CPAC Australia first day

The first day of Australia’s first Conservative Political Action Conference was an astonishing success. I cannot tell you what a satisfying day it was, full of interest and surprise, even where I didn’t expect to be surprised. I will only hit what stood out for me, so if I leave out The Reunion of the Outsiders, for example, it’s only because they were precisely as insightful and entertaining as I thought they would be. It really is irritating to be reminded how cowardly Australian television was in not being able to keep all three together for a nothing bit of TV of a Sunday morning once a week.

Tony Abbott came next, who reminded me once more how the most philosophical and potentially among the great Prime Ministers of this country was sandbagged by a narcissistic incompetent without any of the ability of the man he replaced. He discusses what he saw as the essence of conservative leadership, “pragmatism, based on values”. I also thought the advice he gave his daughter when she took up a post in the Australian embassy in China was exceptional. Don’t spend your time learning about China. There are lots of experts on that. Learn about Australia: “You must know about us.” He fears, and I think rightly, that the traditions of the West “are no longer holding their grip”. And he repeated John Howard’s definition of a conservative: “people who do not believe themselves morally superior to their grandparents.”

Warren Mundine and Jacinta Price provided an Indigenous perspective, similar in their outlook but very different in their focus. Both, as I heard them, provided the same lesson: Indigenous Australians need stop dwelling on whatever wrongs may have been done to their ancestors since nothing from the past can be changed, but should instead look to creating the kind of future that can be made for themselves embedded as they are within a Western nation from whom they have a lot to learn given the people with whom they share this continent with.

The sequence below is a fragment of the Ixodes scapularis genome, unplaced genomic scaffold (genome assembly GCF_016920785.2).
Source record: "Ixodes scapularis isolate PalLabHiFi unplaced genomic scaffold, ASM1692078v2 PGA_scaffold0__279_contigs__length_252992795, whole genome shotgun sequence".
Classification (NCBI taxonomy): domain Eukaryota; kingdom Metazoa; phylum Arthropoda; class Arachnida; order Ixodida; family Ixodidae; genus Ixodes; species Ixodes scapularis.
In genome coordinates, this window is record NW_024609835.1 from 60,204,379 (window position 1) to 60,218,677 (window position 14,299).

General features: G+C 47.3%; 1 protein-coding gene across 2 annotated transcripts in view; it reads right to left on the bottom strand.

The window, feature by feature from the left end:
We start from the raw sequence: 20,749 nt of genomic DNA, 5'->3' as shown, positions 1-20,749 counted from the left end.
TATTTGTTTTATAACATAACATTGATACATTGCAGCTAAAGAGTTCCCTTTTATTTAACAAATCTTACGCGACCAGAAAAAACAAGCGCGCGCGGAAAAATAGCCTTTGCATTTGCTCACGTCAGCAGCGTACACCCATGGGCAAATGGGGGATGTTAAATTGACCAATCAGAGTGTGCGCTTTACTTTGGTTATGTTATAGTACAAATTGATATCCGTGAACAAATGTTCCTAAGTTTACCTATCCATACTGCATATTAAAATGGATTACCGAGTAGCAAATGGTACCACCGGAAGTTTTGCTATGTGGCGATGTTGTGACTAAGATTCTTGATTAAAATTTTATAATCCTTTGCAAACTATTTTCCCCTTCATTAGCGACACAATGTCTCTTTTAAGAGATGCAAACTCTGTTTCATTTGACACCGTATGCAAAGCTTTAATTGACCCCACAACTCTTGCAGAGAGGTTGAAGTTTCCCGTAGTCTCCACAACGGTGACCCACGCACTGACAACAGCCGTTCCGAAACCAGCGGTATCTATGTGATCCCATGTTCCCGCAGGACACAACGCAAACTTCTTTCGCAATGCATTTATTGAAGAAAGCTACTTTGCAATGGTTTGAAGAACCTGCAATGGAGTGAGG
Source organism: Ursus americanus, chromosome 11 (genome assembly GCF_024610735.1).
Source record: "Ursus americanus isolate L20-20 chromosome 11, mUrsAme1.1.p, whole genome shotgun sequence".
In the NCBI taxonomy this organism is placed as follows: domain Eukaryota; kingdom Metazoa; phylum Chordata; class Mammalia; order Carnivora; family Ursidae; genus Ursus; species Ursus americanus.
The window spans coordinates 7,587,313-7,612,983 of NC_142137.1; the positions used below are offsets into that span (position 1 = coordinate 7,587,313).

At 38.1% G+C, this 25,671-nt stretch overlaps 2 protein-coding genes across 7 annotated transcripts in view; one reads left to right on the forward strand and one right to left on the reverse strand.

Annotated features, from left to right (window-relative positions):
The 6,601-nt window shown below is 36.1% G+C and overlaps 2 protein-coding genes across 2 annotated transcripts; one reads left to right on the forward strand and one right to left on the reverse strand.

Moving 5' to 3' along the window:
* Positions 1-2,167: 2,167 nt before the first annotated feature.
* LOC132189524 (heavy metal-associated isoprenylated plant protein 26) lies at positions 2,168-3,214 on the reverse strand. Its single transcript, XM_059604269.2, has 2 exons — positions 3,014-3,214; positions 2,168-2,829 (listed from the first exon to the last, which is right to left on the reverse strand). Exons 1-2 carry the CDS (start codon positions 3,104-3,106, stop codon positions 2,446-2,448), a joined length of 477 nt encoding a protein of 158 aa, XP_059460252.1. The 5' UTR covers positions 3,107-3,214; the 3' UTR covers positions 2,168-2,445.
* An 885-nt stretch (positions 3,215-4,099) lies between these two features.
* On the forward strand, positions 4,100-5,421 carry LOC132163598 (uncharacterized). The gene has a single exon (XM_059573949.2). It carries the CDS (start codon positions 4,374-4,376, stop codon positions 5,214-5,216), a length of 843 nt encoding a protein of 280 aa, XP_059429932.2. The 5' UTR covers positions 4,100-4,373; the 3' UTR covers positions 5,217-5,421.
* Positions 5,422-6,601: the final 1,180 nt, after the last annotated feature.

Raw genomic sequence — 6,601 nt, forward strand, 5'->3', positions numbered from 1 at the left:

We also heard from the founder of CPAC in the United States who discussed PDT and American politics generally with a Republican Congressman from Tennessee. An hour of back and forth with among my favourite bits the discussion of “The Trump Whisper”. This is when someone would ask him to come close because they wanted to say something to them – usually, he would think, because they wanted to complain about something in private – but then would say to him, in this very quiet voice, “I really like Trump.” Easy to believe, given how viscious the left is, but, as he noted, it is a problem all the same.

They were followed by Judge Jeanine who was even more entertaining live than she is on Fox. Spellbinding. Terrifying.

Not last nor least, but the surprise feature speaker was Raheem Kassam, whose prominence was brought to the front when Kristine Kenealy tried to get his entry-visa denied. A very impressive speaker, filled with insight, humour and philosophical detail about an issue of the greatest importance – radical Islam – of which he had much of interest and value to say. He also said this, which was an interesting perspective on how times change, that Enoch Powell, yes that Enoch Powell, had taught classics at the University of Sydney when he had been 24 years old, and amongst his students had been Gough Whitlam. No problem getting a visa then, and GW studied classics!

Congratulations to Andrew Cooper for pulling this off. Then tomorrow there is still Nigel Farage to start off the day.

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